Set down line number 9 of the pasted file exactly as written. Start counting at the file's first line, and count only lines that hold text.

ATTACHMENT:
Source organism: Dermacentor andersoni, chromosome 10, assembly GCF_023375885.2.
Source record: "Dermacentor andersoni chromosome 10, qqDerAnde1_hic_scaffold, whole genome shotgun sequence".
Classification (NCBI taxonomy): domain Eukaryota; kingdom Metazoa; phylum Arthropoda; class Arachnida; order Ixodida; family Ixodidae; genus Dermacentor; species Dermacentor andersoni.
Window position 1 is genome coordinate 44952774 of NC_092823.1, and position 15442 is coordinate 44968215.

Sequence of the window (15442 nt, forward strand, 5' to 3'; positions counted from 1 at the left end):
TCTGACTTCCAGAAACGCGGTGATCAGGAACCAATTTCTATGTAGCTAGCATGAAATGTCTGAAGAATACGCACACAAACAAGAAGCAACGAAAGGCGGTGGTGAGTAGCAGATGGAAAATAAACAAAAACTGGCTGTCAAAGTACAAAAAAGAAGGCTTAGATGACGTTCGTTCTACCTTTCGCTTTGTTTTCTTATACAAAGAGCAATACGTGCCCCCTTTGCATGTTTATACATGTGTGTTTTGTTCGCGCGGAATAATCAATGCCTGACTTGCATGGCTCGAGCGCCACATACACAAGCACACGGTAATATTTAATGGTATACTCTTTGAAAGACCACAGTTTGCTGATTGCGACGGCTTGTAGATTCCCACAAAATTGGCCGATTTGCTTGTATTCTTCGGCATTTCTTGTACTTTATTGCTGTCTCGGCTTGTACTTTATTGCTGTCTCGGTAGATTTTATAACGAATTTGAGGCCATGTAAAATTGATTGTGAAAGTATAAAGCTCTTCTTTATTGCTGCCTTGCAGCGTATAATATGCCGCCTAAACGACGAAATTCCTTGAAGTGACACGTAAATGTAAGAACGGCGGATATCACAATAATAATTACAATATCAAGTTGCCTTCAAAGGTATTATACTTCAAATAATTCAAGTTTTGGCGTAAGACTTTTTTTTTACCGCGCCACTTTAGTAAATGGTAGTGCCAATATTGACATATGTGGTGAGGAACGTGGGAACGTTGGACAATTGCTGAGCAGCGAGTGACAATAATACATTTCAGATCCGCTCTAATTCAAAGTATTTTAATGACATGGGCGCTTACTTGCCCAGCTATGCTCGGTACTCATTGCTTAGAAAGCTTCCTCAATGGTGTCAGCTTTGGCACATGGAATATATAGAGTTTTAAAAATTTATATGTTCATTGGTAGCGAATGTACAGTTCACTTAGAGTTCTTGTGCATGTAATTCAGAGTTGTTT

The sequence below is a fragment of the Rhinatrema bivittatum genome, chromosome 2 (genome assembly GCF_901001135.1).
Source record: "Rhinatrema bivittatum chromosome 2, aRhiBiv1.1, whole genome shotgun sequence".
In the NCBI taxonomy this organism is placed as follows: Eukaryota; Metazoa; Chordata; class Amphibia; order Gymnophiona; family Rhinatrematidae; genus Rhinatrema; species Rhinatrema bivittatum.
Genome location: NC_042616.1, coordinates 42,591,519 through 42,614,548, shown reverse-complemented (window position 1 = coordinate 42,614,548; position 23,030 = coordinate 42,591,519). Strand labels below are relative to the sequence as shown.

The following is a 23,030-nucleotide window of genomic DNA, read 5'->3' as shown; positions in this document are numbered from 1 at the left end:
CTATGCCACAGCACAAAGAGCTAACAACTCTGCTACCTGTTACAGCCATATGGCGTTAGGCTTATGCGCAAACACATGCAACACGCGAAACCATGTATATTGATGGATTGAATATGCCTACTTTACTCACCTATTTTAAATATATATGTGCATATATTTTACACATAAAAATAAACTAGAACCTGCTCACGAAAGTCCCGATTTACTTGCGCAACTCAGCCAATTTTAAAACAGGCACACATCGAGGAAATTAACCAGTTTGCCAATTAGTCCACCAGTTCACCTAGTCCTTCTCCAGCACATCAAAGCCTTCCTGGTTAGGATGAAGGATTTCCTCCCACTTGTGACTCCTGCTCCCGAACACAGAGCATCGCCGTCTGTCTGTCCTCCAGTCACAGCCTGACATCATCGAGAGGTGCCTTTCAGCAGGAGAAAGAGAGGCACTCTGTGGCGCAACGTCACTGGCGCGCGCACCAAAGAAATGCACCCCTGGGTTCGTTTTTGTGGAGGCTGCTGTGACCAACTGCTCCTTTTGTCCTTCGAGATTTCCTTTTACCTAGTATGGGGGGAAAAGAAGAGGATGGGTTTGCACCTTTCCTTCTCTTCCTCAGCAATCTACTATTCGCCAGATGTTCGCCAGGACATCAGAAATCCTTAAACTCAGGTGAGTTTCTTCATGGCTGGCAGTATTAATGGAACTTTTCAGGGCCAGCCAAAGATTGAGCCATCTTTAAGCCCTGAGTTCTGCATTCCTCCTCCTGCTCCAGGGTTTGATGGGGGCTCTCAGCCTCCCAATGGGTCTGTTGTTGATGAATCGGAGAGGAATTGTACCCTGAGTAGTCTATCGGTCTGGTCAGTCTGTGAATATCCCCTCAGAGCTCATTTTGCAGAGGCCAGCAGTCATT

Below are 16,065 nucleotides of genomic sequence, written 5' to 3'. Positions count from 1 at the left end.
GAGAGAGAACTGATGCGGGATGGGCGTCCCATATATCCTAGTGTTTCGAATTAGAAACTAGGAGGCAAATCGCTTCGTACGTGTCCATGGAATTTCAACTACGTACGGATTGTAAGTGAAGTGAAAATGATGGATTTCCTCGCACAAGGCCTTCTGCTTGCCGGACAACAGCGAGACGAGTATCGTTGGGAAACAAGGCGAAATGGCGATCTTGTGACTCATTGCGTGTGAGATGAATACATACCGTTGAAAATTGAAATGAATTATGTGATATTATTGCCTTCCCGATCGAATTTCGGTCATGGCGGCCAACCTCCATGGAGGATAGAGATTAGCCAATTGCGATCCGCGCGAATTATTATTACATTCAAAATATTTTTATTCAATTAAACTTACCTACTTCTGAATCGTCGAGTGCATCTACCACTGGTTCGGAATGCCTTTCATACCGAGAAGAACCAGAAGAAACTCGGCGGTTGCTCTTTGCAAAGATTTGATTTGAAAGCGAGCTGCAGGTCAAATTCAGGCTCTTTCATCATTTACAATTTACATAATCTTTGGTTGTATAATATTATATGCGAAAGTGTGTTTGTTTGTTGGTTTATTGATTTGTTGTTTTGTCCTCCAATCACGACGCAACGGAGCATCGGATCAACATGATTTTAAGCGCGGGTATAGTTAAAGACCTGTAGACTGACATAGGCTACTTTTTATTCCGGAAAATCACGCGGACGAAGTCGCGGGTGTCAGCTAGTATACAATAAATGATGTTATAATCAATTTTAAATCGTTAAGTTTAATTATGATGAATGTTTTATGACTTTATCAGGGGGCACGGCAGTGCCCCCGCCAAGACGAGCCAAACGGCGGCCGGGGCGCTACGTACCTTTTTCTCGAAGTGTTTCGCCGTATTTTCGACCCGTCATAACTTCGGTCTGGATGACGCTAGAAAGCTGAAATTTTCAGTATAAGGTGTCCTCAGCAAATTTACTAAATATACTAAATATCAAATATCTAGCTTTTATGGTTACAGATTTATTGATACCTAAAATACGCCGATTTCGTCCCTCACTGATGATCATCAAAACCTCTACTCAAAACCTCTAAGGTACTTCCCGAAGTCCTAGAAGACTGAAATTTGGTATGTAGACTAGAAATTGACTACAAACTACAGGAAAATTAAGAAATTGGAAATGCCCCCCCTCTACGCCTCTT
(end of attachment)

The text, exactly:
In the NCBI taxonomy this organism is placed as follows: Eukaryota; Metazoa; Chordata; class Amphibia; order Gymnophiona; family Rhinatrematidae; genus Rhinatrema; species Rhinatrema bivittatum.